This year’s CPD is unique because whatever resolution is passed will be absorbed into the process for deciding the replacement to the Millennium Development Goals – known as the post-2015 process.
This is crucial for development and will have a wide impact – not least on youth.
Different world regions face different problems, but there is common ground for all the young people taking part in the 47th session of CPD.
That common ground is found when it comes to meaningful youth participation, SRHR and human rights for everyone.
These rights include the right to make informed decisions and the right to be free from any form of violence.
Violence often occurs when people lack information, so it is vital to provide as much evidence-based information as possible through comprehensive sexuality education (CSE). CSE is one of the main asks on young people’s wish-list here in New York.
If implemented appropriately, CSE will provide age-appropriate evidence-based information for young people that will allow individuals to make decisions about their sexuality and rights and respects those of other people.
‘Why did we, as young people, come here?’ The answer is quite simple: We want to see a change in the world.
A change that will be based on the International Conference on Population and Development (ICPD) Programme of Action decided at the Cairo summit 20 years ago as well as on the current needs of young people around the globe.
Governments should develop policies and measures that will ensure the changes we are striving for are implemented, and also that the voice of young people is taken into account. For instance, we require our voices to be heard when it comes the matter of abortion. We believe that girls and women, just like everyone else, have the right to make decisions concerning their own bodies.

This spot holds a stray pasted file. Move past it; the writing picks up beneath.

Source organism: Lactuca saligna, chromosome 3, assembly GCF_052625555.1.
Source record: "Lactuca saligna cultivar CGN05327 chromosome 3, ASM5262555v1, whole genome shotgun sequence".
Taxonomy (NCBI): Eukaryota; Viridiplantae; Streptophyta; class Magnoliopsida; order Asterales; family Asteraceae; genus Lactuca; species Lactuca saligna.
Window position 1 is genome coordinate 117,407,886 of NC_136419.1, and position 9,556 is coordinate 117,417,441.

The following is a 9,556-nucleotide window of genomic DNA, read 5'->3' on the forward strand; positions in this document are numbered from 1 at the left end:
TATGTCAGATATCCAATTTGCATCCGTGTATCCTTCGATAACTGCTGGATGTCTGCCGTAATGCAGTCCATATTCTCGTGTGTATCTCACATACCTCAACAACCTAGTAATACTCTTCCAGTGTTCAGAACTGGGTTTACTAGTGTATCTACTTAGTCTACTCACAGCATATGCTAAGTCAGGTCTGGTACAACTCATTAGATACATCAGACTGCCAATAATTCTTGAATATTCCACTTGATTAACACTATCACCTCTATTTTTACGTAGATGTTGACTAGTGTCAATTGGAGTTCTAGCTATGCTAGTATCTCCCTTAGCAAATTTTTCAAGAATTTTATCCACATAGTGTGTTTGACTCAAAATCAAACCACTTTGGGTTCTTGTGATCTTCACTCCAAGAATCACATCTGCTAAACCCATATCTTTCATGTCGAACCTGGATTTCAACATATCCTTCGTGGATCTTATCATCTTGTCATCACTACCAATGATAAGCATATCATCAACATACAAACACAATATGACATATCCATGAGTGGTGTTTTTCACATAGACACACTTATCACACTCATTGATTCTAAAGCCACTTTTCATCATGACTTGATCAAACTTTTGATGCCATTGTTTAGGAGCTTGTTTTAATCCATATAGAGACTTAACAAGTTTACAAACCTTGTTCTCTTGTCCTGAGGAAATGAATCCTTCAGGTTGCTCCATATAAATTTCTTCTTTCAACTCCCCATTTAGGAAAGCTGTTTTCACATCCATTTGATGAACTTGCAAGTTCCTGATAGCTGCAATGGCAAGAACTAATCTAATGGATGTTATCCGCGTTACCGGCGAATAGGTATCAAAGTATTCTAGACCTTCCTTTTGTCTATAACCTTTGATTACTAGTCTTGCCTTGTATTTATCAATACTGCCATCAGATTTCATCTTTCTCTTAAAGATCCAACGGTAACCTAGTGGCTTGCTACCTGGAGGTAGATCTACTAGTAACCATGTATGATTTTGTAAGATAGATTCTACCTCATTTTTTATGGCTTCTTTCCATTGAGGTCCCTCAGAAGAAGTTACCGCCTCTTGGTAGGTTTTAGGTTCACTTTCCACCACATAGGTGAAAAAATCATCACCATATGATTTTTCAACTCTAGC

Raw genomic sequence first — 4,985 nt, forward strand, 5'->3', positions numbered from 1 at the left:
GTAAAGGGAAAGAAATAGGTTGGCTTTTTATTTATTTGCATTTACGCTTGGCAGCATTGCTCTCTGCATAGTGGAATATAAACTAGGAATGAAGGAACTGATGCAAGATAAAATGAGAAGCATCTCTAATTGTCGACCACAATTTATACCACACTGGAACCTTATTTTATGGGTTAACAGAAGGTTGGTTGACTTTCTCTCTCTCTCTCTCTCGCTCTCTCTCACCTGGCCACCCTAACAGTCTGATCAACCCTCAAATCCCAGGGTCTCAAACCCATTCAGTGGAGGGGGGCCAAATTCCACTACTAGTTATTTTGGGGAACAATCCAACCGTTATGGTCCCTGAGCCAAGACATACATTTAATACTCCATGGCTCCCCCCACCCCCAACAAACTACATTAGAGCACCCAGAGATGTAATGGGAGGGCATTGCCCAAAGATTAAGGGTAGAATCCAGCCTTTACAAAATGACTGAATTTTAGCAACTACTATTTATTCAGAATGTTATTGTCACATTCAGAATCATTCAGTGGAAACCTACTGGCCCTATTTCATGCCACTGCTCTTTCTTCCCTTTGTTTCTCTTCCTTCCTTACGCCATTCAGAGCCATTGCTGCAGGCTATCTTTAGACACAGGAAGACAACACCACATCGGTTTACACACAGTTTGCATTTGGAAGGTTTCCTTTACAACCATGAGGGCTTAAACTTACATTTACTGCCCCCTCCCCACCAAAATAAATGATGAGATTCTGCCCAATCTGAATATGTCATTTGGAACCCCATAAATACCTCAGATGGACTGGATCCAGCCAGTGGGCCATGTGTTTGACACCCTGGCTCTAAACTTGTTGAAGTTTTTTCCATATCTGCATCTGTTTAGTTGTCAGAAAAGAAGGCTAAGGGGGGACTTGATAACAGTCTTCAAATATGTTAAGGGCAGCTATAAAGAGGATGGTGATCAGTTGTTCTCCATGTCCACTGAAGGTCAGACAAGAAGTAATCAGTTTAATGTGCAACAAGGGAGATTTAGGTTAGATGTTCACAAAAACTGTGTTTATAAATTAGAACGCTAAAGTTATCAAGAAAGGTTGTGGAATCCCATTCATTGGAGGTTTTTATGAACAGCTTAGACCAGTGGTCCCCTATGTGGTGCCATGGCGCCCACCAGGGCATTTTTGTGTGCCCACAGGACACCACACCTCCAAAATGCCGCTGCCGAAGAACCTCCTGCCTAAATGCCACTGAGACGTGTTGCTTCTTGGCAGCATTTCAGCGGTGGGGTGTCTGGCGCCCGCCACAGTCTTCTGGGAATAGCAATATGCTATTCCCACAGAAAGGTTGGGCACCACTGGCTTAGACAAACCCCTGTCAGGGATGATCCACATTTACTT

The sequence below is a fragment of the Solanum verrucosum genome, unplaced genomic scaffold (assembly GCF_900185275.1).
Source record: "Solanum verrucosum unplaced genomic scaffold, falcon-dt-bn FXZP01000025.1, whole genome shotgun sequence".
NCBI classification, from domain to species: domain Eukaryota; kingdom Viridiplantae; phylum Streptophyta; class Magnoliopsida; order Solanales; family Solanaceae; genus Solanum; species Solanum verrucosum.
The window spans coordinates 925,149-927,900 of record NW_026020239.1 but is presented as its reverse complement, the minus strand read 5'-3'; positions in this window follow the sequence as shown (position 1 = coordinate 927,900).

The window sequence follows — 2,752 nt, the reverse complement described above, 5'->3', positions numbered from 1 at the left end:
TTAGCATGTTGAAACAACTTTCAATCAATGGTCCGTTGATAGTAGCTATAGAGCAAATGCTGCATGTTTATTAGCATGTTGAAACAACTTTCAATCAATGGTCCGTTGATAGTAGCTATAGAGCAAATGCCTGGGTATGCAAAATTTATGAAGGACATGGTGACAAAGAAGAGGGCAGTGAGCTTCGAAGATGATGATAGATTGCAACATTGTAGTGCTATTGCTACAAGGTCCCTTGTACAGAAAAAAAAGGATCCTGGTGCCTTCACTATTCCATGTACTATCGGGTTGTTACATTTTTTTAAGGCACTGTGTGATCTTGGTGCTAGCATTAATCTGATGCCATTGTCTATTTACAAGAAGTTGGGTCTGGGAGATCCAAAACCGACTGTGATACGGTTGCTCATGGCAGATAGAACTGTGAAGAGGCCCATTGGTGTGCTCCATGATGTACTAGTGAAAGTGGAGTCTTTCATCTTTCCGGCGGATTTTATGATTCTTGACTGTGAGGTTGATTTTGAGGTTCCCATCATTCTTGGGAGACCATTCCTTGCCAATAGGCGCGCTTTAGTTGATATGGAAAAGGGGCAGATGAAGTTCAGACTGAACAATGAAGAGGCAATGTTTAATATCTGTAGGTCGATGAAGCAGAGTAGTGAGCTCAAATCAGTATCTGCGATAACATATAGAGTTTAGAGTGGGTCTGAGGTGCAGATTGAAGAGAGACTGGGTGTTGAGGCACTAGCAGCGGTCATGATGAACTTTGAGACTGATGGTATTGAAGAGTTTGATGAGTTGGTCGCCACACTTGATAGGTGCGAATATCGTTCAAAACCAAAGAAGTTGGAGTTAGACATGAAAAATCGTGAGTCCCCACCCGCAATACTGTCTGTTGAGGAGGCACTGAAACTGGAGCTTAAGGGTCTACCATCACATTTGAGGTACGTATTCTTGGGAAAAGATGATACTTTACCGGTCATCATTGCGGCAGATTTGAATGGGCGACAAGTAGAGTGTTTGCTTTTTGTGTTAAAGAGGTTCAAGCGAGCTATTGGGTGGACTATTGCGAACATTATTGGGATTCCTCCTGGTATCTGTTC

In case of an unintended pregnancy, comprehensive safe and legal abortion should be available for all young women and girls, free of charge and without judgement. This is to prevent health problems, girls dropping out of school and inability to provide to care for a child, which could have devastating consequences on their future lives. These facts must not be disregarded!
Furthermore, we, young people, recognize that we are diverse and therefore must be recognized in all our diversity, including youth who are of different sexual orientation, gender identity/expressions (SOGIE), disabled, living with HIV/AIDS, migrants and many others.
We hope that our diversity can be embraced rather than condemned.